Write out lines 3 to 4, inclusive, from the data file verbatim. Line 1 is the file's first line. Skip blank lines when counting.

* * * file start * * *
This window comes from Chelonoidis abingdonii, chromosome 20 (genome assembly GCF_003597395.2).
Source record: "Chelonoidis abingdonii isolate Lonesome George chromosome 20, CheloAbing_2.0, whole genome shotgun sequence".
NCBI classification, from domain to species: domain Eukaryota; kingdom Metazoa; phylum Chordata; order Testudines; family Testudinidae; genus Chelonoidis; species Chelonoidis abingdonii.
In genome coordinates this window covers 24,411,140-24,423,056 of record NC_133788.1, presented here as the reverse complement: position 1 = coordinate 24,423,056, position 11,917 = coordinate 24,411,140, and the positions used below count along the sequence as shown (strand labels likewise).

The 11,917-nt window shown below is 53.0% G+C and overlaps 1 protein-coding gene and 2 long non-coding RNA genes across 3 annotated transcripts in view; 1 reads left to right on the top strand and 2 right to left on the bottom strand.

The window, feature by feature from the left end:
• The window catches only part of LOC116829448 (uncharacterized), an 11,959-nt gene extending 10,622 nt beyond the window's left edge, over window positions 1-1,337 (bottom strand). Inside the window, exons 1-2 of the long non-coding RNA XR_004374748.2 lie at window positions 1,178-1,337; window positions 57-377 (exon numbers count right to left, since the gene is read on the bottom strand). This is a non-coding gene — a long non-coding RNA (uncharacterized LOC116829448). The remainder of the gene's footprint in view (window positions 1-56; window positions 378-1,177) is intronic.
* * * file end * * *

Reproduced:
NCBI classification, from domain to species: domain Eukaryota; kingdom Metazoa; phylum Chordata; order Testudines; family Testudinidae; genus Chelonoidis; species Chelonoidis abingdonii.
In genome coordinates this window covers 24,411,140-24,423,056 of record NC_133788.1, presented here as the reverse complement: position 1 = coordinate 24,423,056, position 11,917 = coordinate 24,411,140, and the positions used below count along the sequence as shown (strand labels likewise).